In the 2019 excavation season, five areas were excavated (B, D, K, M, Y; Fig. 1) within Tel Zafit’s lower city, which extends northward from the summit up to the streambed of Nahal Ha-Ela.
Area B. A terrace that may be part of the city’s Iron Age fortifications was excavated in the eastern part of the lower city. Since no significant remains were found, it is impossible to date the terrace or determine if it can indeed be associated with the city’s fortifications.
Area D East (Fig. 2). Excavations continued near one of the city gates (a water gate?), inside its associated fortifications and in adjacent buildings. One construction phase of the Iron Age I (Fig. 2, in blue [eleventh century BC]) and two construction phases of the Iron Age IIA (Fig. 2, in red [tenth century BC] and orange [ninth century BC]) were recorded. The city gate was sealed, and various nearby rooms were filled in so as to reinforce the fortifications in this area—perhaps in preparation for the siege on the eve of the city’s destruction at the hands of King Haza’el of Aram (2 Kings 12:18), which took place around 830 BCE. The fills inside the rooms yielded rich ceramic assemblages from the Late Bronze Age and Iron Age IA. The provenance of the fills is unclear, as no remains from these periods have been found to date in the lower city.
Area K. In previous seasons, Iron Age IIA buildings with evidence of an olive oil industry were uncovered in this area. These buildings were probably destroyed by Haza’el. The current season uncovered remains of a massive Iron Age IB defensive wall beneath the Iron Age IIA buildings. The defensive wall is aligned differently from the Iron Age IIA buildings in the lower city, but it is aligned similarly to the Iron Age I buildings in the adjacent area (Area Y, below).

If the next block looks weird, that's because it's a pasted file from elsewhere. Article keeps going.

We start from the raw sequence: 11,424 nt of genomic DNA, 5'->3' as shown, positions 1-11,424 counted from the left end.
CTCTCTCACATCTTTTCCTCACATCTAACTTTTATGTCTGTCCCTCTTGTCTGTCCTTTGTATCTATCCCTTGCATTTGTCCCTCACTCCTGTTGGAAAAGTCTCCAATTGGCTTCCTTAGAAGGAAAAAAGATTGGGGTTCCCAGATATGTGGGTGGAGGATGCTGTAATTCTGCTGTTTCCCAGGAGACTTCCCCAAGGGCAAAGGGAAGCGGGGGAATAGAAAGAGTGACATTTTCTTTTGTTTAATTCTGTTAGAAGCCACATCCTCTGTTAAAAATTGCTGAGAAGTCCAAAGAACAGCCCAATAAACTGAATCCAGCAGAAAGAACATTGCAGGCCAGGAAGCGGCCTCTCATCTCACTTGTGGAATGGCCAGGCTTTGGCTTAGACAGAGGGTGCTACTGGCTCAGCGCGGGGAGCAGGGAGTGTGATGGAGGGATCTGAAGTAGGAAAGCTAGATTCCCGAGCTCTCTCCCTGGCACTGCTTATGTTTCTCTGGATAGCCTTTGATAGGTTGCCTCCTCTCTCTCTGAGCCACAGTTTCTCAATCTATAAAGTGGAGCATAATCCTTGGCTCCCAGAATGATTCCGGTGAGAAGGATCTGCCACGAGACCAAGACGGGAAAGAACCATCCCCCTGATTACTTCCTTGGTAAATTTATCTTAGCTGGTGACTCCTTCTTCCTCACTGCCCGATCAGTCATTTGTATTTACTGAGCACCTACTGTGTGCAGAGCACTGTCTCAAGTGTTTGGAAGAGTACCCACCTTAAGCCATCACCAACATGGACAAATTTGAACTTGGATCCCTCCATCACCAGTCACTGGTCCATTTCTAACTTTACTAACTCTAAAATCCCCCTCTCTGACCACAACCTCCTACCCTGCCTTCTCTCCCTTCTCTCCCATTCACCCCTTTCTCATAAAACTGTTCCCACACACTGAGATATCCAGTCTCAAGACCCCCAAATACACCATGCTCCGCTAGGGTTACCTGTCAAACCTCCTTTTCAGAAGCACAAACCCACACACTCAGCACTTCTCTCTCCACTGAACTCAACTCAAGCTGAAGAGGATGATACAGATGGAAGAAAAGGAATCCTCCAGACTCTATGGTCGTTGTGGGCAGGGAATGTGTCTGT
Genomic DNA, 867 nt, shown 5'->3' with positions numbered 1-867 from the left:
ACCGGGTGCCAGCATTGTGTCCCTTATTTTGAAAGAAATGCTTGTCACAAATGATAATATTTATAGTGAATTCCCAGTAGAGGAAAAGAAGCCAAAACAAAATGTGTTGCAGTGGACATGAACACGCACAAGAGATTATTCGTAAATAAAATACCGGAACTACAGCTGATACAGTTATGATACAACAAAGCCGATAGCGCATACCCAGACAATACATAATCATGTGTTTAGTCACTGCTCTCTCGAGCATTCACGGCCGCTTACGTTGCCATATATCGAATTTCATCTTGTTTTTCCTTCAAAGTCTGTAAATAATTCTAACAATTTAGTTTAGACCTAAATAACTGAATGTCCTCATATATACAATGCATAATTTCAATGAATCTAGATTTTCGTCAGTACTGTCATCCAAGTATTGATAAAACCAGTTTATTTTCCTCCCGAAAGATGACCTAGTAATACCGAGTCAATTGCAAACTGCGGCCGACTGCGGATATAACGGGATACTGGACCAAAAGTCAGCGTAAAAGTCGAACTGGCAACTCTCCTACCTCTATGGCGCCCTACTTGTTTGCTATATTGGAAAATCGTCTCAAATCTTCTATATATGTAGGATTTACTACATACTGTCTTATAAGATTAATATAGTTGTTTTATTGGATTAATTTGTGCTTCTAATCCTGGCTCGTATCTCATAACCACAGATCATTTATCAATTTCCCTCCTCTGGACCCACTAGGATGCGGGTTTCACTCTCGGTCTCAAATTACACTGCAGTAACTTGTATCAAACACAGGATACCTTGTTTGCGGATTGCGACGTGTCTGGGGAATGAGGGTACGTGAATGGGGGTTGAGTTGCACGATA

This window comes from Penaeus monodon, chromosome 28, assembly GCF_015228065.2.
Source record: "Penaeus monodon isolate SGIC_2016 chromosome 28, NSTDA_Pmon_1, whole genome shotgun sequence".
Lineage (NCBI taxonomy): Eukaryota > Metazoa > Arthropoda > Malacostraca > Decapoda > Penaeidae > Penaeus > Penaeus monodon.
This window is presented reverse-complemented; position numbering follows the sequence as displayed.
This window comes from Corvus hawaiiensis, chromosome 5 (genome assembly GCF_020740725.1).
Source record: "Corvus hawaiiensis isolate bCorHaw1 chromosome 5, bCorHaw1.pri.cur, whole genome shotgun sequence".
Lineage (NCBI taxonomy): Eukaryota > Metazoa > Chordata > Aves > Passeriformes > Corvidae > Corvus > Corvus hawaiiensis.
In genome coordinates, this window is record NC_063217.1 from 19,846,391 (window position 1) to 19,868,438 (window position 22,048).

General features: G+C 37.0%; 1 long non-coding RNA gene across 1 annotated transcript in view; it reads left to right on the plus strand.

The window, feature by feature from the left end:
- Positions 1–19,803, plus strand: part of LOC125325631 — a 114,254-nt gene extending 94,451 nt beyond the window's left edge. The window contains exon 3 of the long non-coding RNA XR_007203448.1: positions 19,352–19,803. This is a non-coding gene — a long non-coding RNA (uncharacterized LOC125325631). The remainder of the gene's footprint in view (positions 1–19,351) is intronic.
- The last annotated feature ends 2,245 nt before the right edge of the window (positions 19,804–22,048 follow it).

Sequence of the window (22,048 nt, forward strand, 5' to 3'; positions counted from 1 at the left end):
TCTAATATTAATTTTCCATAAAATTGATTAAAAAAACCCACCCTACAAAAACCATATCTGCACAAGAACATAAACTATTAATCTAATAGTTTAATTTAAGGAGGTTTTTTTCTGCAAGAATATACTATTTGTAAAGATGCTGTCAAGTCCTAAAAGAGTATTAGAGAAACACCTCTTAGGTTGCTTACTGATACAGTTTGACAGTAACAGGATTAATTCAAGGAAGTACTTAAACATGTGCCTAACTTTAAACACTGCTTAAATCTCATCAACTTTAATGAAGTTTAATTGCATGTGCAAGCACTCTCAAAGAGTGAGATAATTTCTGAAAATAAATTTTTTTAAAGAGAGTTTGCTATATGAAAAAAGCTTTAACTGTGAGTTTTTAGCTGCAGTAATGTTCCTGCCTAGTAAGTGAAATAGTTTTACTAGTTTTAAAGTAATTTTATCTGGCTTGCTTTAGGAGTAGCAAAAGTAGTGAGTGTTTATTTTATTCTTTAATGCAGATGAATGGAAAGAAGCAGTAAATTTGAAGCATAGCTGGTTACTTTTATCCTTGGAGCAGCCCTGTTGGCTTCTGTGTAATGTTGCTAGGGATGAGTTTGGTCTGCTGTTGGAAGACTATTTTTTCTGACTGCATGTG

Area M (Fig. 3). Continuing the 2018 season, the present excavation unearthed architectural remains of Iron Age IIA dwellings and evidence of an olive-oil industry during this period. The buildings, which contained oil-production installations and numerous finds, were probably destroyed by Haza’el.
Area Y (Fig. 4). Following on from the 2018 season, the present excavation focused on a large Iron Age I structure built with a unique combination of large stones and fired mud-bricks. The building yielded only meager finds, and its function could not be determinate. It is also unclear whether it constitutes a single structural unit or a complex of buildings, although it definitely was a public structure. Construction in this area is aligned differently from the Iron Age IIA buildings of the lower city but in agreement with the Iron Age I defensive wall in Area K. The building may have been part of the lower city’s eastern fortifications or city gate. The remains emphasize the extensive construction operations that characterized the lower city during Iron Age I and attest to the might of Philistine Gath from the very outset of the Iron Age.
In season 2019, excavations continued to uncover the impressive Iron Age remains in the lower city of Philistine Gath. Previous seasons had unearthed many remains of the Iron Age IIA city. However, the current season uncovered the remains of a sizable settlement with impressive fortifications that existed as early as Iron Age I in the lower city. Apparently, the lower city’s urban layout underwent alterations in the transition between Iron Age I and Iron Age IIA.